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American Aquaculture in Review | Deep Trekker Robotics

Amanda Coulas   |   March 14, 2017

Aquaculture America 2017 brought Deep Trekker's team to the beautiful city of San Antonio, Texas. Here we were able to showcase how our underwater drones can improve aquaculture inspections by providing an immediate response tool for monitoring nets, mooring lines and fish health.

American Aquaculture

Aquaculture America was an ideal venue for Deep Trekker to learn more about the aquaculture industry. In the United States, this industry is currently set to expand with recent legislation from NOAA.

Aquaculture in the USA lags far behind current industry leaders such as Norway and Chile. Although the USA coastlines are vast, the low production of species such as salmon results in over 90 percent of fish that Americans consume being imported from other countries.

The current state:

Finfish (food fish) production currently accounts for 36% of aquaculture sales in the USA. Catfish accounts for 60% of that market segment. Mollusks is the second largest type of aquaculture in the USA. Oyster farms account for 55% of that market segment. The third largest type of farm is crustaceans. Saltwater shrimp accounted for just over half of those crustacean sales in 2013.


When looking specifically at finfish production, catfish cultivated in ponds is the primary aquaculture type. Followed by other tank and lake based production.


Underwater drones and submersible cameras are useful tools to use in large tank operations as well as in pond or lake aquaculture farms. At any point when a diver may be required to enter the water, or when a decision to drain tanks must be made, a Deep Trekker ROV can enter the water and provide instant eyes as to what is happening. Visual inspections can assist in determining the scope of work required prior to hiring a diver or unnecessarily draining tanks.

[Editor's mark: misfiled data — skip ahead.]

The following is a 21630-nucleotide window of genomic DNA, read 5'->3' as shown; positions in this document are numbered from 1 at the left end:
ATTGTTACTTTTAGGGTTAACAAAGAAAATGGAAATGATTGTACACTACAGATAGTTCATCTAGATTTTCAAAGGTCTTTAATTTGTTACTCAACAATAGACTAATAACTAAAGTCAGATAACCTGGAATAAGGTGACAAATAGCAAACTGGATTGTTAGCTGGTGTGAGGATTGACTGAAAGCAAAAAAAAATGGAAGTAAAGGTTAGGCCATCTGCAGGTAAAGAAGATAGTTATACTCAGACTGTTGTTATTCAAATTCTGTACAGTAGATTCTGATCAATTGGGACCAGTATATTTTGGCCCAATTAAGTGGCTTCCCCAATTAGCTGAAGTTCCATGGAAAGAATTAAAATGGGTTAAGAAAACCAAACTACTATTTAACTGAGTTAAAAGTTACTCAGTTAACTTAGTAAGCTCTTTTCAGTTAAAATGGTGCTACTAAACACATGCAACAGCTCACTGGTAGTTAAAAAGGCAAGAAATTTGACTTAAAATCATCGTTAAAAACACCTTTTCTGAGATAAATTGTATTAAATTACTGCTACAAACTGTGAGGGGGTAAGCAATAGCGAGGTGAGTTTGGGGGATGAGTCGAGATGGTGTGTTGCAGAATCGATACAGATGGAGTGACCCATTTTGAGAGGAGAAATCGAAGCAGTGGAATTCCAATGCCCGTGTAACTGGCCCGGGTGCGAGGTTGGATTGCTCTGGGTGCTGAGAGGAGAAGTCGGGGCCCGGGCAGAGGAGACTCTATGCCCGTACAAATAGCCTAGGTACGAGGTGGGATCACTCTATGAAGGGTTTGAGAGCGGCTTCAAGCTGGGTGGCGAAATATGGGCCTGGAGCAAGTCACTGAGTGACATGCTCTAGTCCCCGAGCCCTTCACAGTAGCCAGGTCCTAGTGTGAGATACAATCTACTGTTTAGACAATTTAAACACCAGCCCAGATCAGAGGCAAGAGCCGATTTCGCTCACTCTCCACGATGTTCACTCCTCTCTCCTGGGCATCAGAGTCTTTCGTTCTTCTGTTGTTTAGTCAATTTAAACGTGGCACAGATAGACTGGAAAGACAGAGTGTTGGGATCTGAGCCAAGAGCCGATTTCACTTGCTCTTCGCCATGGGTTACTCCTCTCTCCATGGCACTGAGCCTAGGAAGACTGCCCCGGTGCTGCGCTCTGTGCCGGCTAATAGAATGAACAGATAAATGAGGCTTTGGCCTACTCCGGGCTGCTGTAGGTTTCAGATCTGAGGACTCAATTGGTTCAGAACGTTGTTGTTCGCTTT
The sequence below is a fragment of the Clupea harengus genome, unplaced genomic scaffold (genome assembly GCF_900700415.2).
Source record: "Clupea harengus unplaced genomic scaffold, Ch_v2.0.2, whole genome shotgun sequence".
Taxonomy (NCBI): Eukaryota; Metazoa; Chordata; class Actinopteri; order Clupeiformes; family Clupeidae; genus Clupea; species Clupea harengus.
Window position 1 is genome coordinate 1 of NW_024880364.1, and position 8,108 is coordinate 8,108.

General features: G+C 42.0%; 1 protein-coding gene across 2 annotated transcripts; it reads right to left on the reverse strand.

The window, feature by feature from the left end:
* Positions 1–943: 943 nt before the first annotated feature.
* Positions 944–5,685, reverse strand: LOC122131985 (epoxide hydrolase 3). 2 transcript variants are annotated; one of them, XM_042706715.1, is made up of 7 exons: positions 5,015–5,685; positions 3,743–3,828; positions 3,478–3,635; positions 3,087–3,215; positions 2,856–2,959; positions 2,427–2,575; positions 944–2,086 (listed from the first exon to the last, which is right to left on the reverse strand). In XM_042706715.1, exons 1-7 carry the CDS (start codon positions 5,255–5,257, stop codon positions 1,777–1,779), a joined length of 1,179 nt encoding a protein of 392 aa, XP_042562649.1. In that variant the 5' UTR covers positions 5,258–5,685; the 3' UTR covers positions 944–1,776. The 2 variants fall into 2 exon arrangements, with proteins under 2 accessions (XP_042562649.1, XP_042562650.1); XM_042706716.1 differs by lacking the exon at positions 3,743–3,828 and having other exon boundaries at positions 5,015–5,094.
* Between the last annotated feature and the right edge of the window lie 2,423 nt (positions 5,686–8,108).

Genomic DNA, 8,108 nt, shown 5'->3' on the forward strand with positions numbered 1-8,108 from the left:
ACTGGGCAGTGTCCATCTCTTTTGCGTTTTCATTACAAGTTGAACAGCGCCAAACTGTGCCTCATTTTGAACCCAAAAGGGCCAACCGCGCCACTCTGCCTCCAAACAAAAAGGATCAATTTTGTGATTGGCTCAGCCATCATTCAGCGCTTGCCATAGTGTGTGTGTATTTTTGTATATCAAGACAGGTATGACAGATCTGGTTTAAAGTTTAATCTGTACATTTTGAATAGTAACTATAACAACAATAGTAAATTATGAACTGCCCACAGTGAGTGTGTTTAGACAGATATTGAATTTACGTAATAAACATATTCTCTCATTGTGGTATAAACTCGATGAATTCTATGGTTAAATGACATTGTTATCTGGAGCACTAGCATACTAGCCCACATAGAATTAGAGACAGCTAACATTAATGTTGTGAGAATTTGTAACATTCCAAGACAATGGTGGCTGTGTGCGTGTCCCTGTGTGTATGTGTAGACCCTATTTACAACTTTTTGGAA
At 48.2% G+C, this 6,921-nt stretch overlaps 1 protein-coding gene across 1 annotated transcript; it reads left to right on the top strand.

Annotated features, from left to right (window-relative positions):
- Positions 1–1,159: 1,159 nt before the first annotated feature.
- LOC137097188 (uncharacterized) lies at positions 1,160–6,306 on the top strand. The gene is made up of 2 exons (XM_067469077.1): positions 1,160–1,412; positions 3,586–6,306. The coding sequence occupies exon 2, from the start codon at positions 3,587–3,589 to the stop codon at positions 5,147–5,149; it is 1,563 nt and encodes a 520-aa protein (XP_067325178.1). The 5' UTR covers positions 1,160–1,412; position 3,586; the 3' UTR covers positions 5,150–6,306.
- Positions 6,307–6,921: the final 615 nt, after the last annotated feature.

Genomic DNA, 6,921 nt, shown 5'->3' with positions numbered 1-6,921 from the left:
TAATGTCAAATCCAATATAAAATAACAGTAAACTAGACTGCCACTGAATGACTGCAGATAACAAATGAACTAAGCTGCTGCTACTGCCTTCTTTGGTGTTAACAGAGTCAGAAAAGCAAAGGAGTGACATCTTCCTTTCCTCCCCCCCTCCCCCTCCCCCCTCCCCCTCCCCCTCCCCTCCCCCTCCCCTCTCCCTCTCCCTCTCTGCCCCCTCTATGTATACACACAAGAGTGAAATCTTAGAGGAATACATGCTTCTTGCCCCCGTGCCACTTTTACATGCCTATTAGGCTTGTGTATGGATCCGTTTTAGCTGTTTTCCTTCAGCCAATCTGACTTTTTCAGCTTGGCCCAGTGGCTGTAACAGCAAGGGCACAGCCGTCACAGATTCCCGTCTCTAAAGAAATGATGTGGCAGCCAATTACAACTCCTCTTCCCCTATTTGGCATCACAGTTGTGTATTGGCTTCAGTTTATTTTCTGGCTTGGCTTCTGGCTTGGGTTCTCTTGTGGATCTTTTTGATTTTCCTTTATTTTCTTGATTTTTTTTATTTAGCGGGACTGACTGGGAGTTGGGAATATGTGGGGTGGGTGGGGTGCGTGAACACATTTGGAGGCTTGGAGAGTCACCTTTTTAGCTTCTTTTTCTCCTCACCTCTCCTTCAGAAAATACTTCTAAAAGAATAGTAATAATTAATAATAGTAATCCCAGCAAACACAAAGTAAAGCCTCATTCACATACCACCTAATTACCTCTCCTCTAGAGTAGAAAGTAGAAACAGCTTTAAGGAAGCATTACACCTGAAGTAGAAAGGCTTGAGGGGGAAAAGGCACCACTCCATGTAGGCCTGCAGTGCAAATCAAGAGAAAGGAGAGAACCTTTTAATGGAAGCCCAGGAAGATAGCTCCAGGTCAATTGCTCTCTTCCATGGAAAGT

Changes are Coming

Until 2016, aquaculture sites were not permitted in Federal waters. Federal waters begin three nautical miles off the coasts of Louisiana, Mississippi, and Alabama and nine nautical miles offshore in Texas and the west coast of Florida, and then extend out 200 miles.

State waters allowed aquaculture to be conducted. Federal waters will provide a substantial opportunity for salmon, oysters, clams, mussels, and shrimp to be economically farmed in a sustainable way.

“While this framework is the first of its kind in federal waters, the states already support many successful and thriving aquaculture operations in their waters,” said Eileen Sobeck, assistant NOAA administrator for fisheries. “Allowing this type of seafood production will not only reduce U.S. dependency on imports, but also provide a domestic source of sustainable fish protein and create jobs.”

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“Allowing this type of seafood production will not only reduce U.S. dependency on imports, but also provide a domestic source of sustainable fish protein and create jobs.” The daunting logistics of implementing and operating these offshore farms in America has been noted by some critics. However, globally such operations have already been successfully put into place. Although it may take time to establish an intensive aquaculture presence in the USA, domestic initiatives have the potential to bring the USA onto the global stage of offshore aquaculture production.

Donna Lanzetta, CEO of Manna Fish Farms, heads one such company looking to take advantage of these new regulations. Lanzetta aims to open the first finfish farm in U.S. federal waters. The plan is to farm around 2,000 metric tons of striped bass in submersible pods, 14 nautical miles off the east coast of Long Island, New York. Lanzetta also plans to introduce a multi-trophic system, producing shellfish, seaweed and macro-algae alongside the fish.

Onshore and offshore aquaculture require periodic inspections. Unlike other types of farming, for a fish farmer – all of their livestock is out of sight and difficulties monitor. With Deep Trekker underwater drones, site managers now have an instant way to check-in on their farm, monitor fish stock health and maintain proper inspections of surrounding infrastructure. Deep Trekker has been fortunate to work closely with aquaculture professionals since the beginning of our company.

Interested in learning more about the industry? Read through some of our industry articles or contact us today.



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